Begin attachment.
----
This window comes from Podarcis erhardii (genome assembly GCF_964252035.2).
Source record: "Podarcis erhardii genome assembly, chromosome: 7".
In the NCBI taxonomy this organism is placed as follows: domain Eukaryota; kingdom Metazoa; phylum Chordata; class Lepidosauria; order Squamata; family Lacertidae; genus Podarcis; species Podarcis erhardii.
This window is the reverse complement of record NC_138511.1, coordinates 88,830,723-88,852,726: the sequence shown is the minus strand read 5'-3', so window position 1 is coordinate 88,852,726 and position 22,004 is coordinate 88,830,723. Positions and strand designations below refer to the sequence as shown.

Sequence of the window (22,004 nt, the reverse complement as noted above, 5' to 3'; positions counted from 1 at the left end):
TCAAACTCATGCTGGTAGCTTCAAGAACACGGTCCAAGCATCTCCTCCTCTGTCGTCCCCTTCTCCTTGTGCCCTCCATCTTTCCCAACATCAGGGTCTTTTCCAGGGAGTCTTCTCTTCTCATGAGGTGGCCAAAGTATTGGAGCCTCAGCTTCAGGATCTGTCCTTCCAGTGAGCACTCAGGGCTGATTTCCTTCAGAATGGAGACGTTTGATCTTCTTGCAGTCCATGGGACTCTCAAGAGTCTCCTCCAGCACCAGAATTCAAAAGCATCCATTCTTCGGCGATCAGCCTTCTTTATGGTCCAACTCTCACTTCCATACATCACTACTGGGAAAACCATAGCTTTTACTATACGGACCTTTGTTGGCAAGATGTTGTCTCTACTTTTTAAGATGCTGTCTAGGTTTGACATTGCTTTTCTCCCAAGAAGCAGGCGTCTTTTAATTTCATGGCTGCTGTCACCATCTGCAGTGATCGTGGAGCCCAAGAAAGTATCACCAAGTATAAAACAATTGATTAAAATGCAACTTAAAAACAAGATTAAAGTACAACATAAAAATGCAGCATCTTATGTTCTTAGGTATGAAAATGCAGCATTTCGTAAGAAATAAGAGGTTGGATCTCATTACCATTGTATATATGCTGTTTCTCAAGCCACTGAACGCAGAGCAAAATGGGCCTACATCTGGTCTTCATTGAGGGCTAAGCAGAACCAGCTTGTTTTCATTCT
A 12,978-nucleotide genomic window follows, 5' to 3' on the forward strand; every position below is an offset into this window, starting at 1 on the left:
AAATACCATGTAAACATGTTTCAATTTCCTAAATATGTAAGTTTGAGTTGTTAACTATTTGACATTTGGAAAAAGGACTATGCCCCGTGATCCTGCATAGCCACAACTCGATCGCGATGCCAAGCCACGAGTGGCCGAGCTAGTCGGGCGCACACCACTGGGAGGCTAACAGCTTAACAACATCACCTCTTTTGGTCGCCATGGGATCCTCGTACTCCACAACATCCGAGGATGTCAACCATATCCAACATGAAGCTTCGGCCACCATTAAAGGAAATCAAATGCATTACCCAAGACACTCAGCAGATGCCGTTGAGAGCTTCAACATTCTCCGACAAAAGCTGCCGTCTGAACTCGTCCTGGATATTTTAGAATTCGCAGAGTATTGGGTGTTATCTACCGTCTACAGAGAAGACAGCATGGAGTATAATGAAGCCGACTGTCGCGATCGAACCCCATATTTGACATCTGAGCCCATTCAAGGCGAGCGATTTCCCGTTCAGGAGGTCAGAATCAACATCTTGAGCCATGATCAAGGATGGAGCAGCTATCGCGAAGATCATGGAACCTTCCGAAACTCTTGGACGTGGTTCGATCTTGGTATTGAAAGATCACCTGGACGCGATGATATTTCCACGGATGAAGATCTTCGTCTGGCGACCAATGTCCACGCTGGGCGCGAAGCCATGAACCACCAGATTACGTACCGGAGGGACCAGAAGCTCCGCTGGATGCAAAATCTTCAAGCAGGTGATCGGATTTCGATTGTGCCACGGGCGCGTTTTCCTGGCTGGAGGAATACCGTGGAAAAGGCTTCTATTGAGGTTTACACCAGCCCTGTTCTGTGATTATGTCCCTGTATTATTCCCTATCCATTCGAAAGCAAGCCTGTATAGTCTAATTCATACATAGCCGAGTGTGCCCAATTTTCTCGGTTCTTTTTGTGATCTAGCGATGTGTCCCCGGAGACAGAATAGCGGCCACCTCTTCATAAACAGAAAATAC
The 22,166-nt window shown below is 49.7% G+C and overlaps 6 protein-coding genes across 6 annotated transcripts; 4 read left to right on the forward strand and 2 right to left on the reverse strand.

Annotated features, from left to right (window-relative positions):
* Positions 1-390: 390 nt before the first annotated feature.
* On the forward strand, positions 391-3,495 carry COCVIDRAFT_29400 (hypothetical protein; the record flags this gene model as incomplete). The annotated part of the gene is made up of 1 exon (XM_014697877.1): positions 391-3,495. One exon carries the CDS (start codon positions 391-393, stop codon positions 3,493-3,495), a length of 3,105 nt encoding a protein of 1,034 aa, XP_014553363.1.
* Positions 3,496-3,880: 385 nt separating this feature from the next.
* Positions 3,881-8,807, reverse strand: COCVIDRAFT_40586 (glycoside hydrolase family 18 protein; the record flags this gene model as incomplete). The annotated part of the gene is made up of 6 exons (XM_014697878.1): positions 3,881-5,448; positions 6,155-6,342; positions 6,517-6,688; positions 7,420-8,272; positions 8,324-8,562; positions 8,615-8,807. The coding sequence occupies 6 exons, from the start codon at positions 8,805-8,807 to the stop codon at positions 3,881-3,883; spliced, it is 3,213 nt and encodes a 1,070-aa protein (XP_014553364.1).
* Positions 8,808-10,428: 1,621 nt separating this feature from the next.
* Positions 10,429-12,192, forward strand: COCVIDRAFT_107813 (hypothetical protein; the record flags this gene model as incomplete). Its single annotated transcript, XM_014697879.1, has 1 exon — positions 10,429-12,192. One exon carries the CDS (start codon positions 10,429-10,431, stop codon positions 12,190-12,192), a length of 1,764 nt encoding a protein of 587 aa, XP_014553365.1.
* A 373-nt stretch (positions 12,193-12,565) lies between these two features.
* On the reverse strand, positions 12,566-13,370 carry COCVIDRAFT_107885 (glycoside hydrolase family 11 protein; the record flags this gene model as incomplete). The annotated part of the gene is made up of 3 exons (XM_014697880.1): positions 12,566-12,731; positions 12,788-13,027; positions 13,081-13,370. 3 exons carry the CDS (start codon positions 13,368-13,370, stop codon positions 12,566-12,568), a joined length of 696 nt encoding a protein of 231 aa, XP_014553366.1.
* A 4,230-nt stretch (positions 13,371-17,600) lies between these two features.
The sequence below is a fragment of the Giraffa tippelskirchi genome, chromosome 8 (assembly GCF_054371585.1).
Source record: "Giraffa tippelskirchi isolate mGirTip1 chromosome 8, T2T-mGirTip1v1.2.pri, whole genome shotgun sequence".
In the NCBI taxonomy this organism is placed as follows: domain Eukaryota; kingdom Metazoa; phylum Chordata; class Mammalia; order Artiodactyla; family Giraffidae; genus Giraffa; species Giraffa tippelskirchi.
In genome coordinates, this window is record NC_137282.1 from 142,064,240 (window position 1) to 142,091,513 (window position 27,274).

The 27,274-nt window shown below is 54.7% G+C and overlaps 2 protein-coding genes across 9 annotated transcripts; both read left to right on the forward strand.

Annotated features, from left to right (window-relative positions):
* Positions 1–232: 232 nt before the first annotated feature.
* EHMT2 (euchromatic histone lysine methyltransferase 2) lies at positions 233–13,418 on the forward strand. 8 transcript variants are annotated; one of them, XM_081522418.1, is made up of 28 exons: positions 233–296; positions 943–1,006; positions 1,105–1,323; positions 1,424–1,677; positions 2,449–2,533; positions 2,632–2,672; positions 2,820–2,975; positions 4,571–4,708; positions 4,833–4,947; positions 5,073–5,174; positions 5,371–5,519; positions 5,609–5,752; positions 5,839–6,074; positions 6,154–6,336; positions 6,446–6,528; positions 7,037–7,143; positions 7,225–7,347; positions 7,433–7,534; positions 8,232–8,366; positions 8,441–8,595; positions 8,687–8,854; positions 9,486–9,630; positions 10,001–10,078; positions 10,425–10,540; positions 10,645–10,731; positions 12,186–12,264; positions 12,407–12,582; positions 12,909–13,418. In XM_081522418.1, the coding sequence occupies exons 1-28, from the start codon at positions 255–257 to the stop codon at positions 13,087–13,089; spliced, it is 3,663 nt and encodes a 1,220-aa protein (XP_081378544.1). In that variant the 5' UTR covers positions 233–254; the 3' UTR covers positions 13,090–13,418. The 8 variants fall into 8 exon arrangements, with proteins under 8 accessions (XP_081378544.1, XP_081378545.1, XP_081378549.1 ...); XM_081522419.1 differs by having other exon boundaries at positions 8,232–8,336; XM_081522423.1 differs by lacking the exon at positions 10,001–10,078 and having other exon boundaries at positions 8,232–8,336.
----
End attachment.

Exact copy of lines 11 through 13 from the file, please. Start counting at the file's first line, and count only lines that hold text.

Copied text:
* Positions 1-390: 390 nt before the first annotated feature.
* On the forward strand, positions 391-3,495 carry COCVIDRAFT_29400 (hypothetical protein; the record flags this gene model as incomplete). The annotated part of the gene is made up of 1 exon (XM_014697877.1): positions 391-3,495. One exon carries the CDS (start codon positions 391-393, stop codon positions 3,493-3,495), a length of 3,105 nt encoding a protein of 1,034 aa, XP_014553363.1.
* Positions 3,496-3,880: 385 nt separating this feature from the next.